We have been hearing a lot about MPEG 4, Part 10, also known as H.264, advanced video coding. It promises more efficient coding, resulting in HD images occupying less transmission or storage bandwidth than MPEG 2-encoded images of equivalent quality.
At the recent CES in Las Vegas, Tandberg Television and Broadcom demonstrated end-to-end H.264 coding/decoding for the first time, with Tandberg Television supplying the encoding end and Broadcom supplying the decoding end.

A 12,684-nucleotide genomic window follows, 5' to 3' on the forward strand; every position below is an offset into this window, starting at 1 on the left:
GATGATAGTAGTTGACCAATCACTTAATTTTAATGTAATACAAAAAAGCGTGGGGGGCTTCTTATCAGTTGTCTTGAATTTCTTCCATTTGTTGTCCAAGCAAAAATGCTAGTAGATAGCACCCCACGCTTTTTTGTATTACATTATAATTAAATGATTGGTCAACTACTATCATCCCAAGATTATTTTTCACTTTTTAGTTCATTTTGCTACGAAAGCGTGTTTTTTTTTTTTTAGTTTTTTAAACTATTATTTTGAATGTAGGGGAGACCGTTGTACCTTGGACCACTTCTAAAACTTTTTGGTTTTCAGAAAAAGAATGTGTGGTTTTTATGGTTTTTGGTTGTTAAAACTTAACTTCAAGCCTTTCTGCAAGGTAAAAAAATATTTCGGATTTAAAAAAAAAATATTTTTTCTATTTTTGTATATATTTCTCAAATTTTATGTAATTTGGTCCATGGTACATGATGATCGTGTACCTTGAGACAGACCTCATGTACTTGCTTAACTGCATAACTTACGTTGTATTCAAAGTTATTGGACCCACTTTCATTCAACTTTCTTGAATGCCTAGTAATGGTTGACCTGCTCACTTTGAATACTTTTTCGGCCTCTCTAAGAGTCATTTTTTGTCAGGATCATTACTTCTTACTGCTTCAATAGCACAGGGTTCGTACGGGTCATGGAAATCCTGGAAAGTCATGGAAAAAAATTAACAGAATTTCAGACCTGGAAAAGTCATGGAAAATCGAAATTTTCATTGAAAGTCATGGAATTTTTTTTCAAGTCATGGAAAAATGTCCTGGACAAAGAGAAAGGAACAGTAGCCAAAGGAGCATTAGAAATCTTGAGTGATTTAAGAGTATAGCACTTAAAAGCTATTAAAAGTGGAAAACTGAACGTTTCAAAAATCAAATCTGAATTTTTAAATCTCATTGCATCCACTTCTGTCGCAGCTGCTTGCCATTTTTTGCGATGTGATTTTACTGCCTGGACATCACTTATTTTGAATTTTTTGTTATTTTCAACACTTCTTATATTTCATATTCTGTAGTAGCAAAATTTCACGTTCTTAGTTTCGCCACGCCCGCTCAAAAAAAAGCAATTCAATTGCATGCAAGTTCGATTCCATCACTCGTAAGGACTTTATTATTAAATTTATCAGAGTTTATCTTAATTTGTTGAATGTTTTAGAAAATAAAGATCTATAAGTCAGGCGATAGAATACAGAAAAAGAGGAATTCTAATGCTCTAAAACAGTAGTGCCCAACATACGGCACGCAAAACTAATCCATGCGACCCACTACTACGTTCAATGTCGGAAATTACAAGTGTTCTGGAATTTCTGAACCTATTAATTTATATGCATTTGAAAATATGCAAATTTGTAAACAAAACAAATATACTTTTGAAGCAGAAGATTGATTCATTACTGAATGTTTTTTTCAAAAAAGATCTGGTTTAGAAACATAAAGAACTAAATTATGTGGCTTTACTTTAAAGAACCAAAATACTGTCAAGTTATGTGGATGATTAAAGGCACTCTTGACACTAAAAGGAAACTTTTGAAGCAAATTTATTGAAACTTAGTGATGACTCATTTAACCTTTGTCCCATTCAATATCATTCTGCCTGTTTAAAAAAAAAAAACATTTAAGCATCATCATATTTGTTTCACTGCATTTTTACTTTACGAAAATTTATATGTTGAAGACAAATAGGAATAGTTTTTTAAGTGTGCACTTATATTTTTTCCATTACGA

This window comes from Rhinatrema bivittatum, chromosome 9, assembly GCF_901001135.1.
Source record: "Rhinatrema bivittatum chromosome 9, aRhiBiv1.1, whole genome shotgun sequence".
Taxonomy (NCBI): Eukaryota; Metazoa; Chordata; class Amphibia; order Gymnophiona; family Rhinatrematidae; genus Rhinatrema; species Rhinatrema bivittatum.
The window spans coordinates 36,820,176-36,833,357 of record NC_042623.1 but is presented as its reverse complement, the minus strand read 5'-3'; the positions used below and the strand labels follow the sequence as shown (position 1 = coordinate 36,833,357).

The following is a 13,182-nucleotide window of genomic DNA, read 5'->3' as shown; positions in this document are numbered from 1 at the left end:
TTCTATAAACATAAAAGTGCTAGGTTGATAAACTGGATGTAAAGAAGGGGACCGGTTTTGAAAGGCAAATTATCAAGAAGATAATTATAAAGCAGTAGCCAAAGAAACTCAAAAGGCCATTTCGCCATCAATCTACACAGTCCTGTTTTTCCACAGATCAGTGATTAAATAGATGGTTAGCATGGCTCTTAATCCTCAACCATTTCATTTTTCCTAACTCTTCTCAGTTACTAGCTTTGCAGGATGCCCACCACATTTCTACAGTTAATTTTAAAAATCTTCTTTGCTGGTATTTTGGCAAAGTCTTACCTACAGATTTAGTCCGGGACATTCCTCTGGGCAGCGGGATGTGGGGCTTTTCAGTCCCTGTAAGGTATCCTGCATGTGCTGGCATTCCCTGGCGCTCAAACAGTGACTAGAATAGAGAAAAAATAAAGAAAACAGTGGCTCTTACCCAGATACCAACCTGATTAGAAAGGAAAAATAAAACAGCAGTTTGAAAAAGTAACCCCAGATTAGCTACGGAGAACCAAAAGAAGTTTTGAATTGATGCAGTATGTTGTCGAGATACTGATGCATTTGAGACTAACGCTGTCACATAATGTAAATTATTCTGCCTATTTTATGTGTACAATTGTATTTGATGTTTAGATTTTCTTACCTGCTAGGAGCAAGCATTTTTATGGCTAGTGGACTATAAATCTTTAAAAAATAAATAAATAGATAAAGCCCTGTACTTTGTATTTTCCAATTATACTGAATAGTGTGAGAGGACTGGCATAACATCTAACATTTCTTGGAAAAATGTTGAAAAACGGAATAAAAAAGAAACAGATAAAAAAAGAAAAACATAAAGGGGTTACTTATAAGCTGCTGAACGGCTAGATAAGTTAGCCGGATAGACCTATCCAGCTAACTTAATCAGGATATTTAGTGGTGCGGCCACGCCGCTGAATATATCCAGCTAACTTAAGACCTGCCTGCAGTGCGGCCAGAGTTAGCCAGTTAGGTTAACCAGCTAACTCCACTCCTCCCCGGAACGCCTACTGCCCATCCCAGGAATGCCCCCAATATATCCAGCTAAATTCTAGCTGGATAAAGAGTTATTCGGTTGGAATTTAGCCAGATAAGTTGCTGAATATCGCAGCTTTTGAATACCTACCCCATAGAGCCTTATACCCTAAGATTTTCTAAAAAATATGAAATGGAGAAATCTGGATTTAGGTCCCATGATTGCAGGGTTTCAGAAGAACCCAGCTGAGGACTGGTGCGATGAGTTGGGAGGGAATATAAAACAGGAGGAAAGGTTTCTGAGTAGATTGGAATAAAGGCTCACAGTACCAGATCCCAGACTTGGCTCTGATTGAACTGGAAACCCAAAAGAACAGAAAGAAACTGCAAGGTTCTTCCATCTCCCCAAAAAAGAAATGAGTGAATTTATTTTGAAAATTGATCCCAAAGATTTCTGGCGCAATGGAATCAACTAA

H.264 promises equivalent quality at half the bit rate required for MPEG 2 HD streams. Cable and satellite program distributors are enthusiastic about the possibilities, and some of them have already incorporated H.264 decoding capability into their set-top boxes. Currently, it cannot be used in digital terrestrial broadcast in the United States, which must use MPEG 2 coding by FCC regulation. Presumably, at some point in the future, it might be possible to incorporate both MPEG 2 and H.264 decoding capabilities into terrestrial DTV receivers, and thereby facilitate eventual use of advanced coding in terrestrial broadcast.
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